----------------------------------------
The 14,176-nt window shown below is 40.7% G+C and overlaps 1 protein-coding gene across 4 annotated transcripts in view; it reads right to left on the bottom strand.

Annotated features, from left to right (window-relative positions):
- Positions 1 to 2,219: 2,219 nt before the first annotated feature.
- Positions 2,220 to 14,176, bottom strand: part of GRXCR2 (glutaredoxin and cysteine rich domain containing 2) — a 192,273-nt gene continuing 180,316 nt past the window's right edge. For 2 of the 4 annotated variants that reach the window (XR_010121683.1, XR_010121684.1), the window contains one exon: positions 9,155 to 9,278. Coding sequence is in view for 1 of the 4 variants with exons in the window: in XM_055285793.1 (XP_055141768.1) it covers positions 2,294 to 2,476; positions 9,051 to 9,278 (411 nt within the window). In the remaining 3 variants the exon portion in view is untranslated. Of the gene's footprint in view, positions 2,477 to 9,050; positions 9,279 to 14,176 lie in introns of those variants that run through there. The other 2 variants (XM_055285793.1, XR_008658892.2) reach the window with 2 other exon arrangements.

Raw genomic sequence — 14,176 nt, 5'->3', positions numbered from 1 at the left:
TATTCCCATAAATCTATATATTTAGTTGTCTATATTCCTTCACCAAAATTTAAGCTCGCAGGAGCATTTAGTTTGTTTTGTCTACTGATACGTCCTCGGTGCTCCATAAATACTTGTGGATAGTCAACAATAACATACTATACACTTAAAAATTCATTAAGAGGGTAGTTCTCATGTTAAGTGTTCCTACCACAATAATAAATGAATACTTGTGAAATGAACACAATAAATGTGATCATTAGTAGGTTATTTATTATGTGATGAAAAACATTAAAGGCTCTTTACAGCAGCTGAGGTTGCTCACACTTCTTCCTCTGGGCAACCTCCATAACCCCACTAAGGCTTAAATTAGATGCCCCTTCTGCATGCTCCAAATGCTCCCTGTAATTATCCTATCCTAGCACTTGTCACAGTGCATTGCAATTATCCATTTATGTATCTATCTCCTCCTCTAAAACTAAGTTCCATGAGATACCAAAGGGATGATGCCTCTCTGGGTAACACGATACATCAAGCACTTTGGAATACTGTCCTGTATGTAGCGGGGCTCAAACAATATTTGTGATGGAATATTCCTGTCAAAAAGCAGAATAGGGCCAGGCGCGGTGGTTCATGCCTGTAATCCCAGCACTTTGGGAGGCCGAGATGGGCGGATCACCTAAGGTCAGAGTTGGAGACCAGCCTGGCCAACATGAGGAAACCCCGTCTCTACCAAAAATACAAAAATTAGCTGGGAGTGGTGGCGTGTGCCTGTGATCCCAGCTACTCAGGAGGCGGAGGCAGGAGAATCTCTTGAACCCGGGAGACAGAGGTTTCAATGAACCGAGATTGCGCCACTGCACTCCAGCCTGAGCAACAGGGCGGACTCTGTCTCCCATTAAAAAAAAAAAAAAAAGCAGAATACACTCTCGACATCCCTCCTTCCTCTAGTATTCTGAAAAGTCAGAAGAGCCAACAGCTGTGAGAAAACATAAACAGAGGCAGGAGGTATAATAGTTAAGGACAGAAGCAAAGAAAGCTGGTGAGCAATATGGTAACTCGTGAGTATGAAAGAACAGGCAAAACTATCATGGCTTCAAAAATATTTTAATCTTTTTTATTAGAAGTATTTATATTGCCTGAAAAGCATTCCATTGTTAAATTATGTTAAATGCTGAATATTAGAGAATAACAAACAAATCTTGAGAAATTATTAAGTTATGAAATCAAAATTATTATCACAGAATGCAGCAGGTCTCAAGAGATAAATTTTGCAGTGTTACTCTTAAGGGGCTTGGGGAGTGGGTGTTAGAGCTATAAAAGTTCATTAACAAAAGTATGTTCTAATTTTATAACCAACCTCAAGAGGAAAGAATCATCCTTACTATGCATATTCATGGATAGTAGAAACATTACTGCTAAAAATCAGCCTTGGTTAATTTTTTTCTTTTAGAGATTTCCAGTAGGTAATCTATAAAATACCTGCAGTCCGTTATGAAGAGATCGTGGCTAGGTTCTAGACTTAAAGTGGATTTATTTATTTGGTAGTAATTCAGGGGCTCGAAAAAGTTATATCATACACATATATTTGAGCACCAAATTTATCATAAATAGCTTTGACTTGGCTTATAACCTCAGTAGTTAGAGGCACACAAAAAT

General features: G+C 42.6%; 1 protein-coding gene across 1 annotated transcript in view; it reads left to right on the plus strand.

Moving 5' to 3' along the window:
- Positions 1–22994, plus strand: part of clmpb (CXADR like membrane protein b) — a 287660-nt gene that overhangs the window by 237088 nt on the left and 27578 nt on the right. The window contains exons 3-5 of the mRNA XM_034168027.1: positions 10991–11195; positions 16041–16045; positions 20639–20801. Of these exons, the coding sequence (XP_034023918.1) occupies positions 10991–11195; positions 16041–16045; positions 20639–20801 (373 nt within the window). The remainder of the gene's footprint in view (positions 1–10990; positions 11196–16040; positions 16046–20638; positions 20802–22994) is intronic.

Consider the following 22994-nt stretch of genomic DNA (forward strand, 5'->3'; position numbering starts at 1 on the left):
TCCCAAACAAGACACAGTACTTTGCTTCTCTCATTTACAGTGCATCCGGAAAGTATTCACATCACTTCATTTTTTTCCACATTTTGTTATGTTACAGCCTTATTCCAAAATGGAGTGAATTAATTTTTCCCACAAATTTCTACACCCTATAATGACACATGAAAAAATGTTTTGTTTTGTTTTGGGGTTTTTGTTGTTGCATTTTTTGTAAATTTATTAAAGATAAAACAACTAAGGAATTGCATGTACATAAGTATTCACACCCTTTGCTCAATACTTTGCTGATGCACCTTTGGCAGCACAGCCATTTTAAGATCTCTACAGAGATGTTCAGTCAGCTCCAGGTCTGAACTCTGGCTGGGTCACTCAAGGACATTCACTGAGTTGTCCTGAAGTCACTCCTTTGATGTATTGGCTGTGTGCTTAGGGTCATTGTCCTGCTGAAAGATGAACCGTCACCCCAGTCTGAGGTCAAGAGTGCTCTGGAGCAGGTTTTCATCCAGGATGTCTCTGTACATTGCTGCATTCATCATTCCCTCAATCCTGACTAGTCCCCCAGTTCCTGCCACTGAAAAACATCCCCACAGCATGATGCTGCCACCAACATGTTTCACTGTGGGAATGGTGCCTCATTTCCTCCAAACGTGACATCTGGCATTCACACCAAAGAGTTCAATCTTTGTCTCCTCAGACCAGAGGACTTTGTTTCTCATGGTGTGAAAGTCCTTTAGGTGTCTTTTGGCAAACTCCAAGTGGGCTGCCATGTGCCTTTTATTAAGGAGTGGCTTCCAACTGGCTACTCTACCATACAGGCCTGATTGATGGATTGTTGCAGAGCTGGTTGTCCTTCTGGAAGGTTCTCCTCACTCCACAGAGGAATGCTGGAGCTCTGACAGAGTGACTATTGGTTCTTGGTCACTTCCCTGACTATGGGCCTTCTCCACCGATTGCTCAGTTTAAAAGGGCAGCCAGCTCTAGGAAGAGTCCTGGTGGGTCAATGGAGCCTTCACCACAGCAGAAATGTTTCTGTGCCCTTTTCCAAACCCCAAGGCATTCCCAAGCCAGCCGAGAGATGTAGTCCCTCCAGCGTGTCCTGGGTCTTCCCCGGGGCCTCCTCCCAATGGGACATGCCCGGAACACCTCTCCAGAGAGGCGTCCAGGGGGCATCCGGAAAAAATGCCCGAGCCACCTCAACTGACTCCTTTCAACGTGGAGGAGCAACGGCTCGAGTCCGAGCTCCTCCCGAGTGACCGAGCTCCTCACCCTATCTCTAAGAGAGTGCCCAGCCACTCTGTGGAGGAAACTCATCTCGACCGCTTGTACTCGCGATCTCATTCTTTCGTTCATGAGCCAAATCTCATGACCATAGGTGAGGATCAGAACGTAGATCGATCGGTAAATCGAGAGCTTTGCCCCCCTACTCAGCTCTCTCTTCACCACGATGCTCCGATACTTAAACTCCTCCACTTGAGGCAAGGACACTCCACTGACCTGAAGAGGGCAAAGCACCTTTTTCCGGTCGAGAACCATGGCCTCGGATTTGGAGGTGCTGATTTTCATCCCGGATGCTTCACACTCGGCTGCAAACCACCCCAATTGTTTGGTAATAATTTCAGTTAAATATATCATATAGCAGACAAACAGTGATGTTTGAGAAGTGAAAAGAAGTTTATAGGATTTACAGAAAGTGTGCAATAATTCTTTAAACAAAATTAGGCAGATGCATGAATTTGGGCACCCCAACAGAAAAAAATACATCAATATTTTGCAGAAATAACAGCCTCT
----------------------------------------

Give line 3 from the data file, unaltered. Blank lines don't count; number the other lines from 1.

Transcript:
- Positions 1 to 2,219: 2,219 nt before the first annotated feature.